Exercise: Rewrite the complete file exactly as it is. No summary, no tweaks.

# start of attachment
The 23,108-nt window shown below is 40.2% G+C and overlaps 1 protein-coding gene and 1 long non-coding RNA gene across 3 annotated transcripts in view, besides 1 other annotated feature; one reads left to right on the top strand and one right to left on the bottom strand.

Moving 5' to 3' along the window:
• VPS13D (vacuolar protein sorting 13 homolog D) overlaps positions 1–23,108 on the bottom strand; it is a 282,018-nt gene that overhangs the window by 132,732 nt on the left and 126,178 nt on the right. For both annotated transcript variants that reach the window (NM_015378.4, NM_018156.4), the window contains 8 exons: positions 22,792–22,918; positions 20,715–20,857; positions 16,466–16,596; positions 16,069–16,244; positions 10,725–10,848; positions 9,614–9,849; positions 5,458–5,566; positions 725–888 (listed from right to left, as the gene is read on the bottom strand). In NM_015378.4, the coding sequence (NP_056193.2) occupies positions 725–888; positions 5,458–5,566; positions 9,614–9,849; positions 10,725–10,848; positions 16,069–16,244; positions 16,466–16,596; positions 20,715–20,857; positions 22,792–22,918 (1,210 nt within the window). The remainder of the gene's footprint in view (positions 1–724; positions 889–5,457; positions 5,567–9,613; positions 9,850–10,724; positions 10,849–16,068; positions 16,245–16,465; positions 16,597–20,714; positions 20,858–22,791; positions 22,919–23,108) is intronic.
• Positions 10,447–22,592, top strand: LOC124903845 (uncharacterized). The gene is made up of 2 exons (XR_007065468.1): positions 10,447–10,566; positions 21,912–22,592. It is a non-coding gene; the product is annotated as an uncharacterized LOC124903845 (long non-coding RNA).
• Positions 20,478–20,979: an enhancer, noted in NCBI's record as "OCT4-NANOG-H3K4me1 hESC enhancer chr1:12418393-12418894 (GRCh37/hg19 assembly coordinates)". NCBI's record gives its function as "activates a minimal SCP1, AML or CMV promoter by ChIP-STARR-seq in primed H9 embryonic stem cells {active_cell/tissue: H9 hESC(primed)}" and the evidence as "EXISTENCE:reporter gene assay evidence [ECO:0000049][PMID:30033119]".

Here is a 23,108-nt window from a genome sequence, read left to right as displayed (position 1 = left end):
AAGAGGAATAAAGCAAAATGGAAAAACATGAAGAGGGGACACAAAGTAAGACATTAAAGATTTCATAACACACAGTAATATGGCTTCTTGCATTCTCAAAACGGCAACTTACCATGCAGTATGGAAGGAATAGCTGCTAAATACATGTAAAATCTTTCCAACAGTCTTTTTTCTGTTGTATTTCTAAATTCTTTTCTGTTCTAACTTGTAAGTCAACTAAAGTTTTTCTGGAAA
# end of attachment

The 23,108-nt window shown below is 40.2% G+C and overlaps 1 protein-coding gene and 1 long non-coding RNA gene across 3 annotated transcripts in view, besides 1 other annotated feature; one reads left to right on the top strand and one right to left on the bottom strand.

Moving 5' to 3' along the window:
• VPS13D (vacuolar protein sorting 13 homolog D) overlaps positions 1–23,108 on the bottom strand; it is a 282,018-nt gene that overhangs the window by 132,732 nt on the left and 126,178 nt on the right. For both annotated transcript variants that reach the window (NM_015378.4, NM_018156.4), the window contains 8 exons: positions 22,792–22,918; positions 20,715–20,857; positions 16,466–16,596; positions 16,069–16,244; positions 10,725–10,848; positions 9,614–9,849; positions 5,458–5,566; positions 725–888 (listed from right to left, as the gene is read on the bottom strand). In NM_015378.4, the coding sequence (NP_056193.2) occupies positions 725–888; positions 5,458–5,566; positions 9,614–9,849; positions 10,725–10,848; positions 16,069–16,244; positions 16,466–16,596; positions 20,715–20,857; positions 22,792–22,918 (1,210 nt within the window). The remainder of the gene's footprint in view (positions 1–724; positions 889–5,457; positions 5,567–9,613; positions 9,850–10,724; positions 10,849–16,068; positions 16,245–16,465; positions 16,597–20,714; positions 20,858–22,791; positions 22,919–23,108) is intronic.
• Positions 10,447–22,592, top strand: LOC124903845 (uncharacterized). The gene is made up of 2 exons (XR_007065468.1): positions 10,447–10,566; positions 21,912–22,592. It is a non-coding gene; the product is annotated as an uncharacterized LOC124903845 (long non-coding RNA).
• Positions 20,478–20,979: an enhancer, noted in NCBI's record as "OCT4-NANOG-H3K4me1 hESC enhancer chr1:12418393-12418894 (GRCh37/hg19 assembly coordinates)". NCBI's record gives its function as "activates a minimal SCP1, AML or CMV promoter by ChIP-STARR-seq in primed H9 embryonic stem cells {active_cell/tissue: H9 hESC(primed)}" and the evidence as "EXISTENCE:reporter gene assay evidence [ECO:0000049][PMID:30033119]".

Here is a 23,108-nt window from a genome sequence, read left to right as displayed (position 1 = left end):
AAGAGGAATAAAGCAAAATGGAAAAACATGAAGAGGGGACACAAAGTAAGACATTAAAGATTTCATAACACACAGTAATATGGCTTCTTGCATTCTCAAAACGGCAACTTACCATGCAGTATGGAAGGAATAGCTGCTAAATACATGTAAAATCTTTCCAACAGTCTTTTTTCTGTTGTATTTCTAAATTCTTTTCTGTTCTAACTTGTAAGTCAACTAAAGTTTTTCTGGAAA